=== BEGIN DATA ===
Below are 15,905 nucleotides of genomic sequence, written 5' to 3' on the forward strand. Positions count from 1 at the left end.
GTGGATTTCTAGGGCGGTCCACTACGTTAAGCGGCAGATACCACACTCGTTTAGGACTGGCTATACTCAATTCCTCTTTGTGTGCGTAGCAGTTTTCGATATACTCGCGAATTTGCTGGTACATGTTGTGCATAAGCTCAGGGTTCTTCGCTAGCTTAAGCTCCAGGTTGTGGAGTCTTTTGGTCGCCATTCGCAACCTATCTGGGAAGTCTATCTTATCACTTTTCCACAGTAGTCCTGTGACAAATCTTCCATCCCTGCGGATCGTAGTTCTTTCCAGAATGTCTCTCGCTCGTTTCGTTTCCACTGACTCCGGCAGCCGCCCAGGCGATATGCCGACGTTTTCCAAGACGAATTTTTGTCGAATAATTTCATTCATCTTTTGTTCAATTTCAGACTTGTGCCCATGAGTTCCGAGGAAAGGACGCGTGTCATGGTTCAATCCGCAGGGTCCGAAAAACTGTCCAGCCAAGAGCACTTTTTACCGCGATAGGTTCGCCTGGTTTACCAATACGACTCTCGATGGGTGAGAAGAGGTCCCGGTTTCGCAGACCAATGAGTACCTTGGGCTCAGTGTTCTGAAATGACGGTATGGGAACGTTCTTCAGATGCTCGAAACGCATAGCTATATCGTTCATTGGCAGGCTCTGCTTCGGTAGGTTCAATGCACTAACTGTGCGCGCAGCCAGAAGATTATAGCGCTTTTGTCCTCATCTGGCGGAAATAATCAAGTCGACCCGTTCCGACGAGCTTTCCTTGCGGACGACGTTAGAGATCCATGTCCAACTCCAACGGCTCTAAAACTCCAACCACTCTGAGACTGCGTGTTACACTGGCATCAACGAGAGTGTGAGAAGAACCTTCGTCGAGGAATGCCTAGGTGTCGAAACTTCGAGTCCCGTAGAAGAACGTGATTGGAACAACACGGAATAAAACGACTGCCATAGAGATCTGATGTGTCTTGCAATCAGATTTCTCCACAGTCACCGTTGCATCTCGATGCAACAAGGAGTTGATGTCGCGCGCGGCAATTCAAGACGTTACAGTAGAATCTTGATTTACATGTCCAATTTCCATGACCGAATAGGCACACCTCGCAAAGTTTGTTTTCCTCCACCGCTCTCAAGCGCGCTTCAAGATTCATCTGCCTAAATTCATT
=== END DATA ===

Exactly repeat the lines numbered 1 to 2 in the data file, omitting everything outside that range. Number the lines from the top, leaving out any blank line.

Below are 15,905 nucleotides of genomic sequence, written 5' to 3' on the forward strand. Positions count from 1 at the left end.
GTGGATTTCTAGGGCGGTCCACTACGTTAAGCGGCAGATACCACACTCGTTTAGGACTGGCTATACTCAATTCCTCTTTGTGTGCGTAGCAGTTTTCGATATACTCGCGAATTTGCTGGTACATGTTGTGCATAAGCTCAGGGTTCTTCGCTAGCTTAAGCTCCAGGTTGTGGAGTCTTTTGGTCGCCATTCGCAACCTATCTGGGAAGTCTATCTTATCACTTTTCCACAGTAGTCCTGTGACAAATCTTCCATCCCTGCGGATCGTAGTTCTTTCCAGAATGTCTCTCGCTCGTTTCGTTTCCACTGACTCCGGCAGCCGCCCAGGCGATATGCCGACGTTTTCCAAGACGAATTTTTGTCGAATAATTTCATTCATCTTTTGTTCAATTTCAGACTTGTGCCCATGAGTTCCGAGGAAAGGACGCGTGTCATGGTTCAATCCGCAGGGTCCGAAAAACTGTCCAGCCAAGAGCACTTTTTACCGCGATAGGTTCGCCTGGTTTACCAATACGACTCTCGATGGGTGAGAAGAGGTCCCGGTTTCGCAGACCAATGAGTACCTTGGGCTCAGTGTTCTGAAATGACGGTATGGGAACGTTCTTCAGATGCTCGAAACGCATAGCTATATCGTTCATTGGCAGGCTCTGCTTCGGTAGGTTCAATGCACTAACTGTGCGCGCAGCCAGAAGATTATAGCGCTTTTGTCCTCATCTGGCGGAAATAATCAAGTCGACCCGTTCCGACGAGCTTTCCTTGCGGACGACGTTAGAGATCCATGTCCAACTCCAACGGCTCTAAAACTCCAACCACTCTGAGACTGCGTGTTACACTGGCATCAACGAGAGTGTGAGAAGAACCTTCGTCGAGGAATGCCTAGGTGTCGAAACTTCGAGTCCCGTAGAAGAACGTGATTGGAACAACACGGAATAAAACGACTGCCATAGAGATCTGATGTGTCTTGCAATCAGATTTCTCCACAGTCACCGTTGCATCTCGATGCAACAAGGAGTTGATGTCGCGCGCGGCAATTCAAGACGTTACAGTAGAATCTTGATTTACATGTCCAATTTCCATGACCGAATAGGCACACCTCGCAAAGTTTGTTTTCCTCCACCGCTCTCAAGCGCGCTTCAAGATTCATCTGCCTAAATTCATT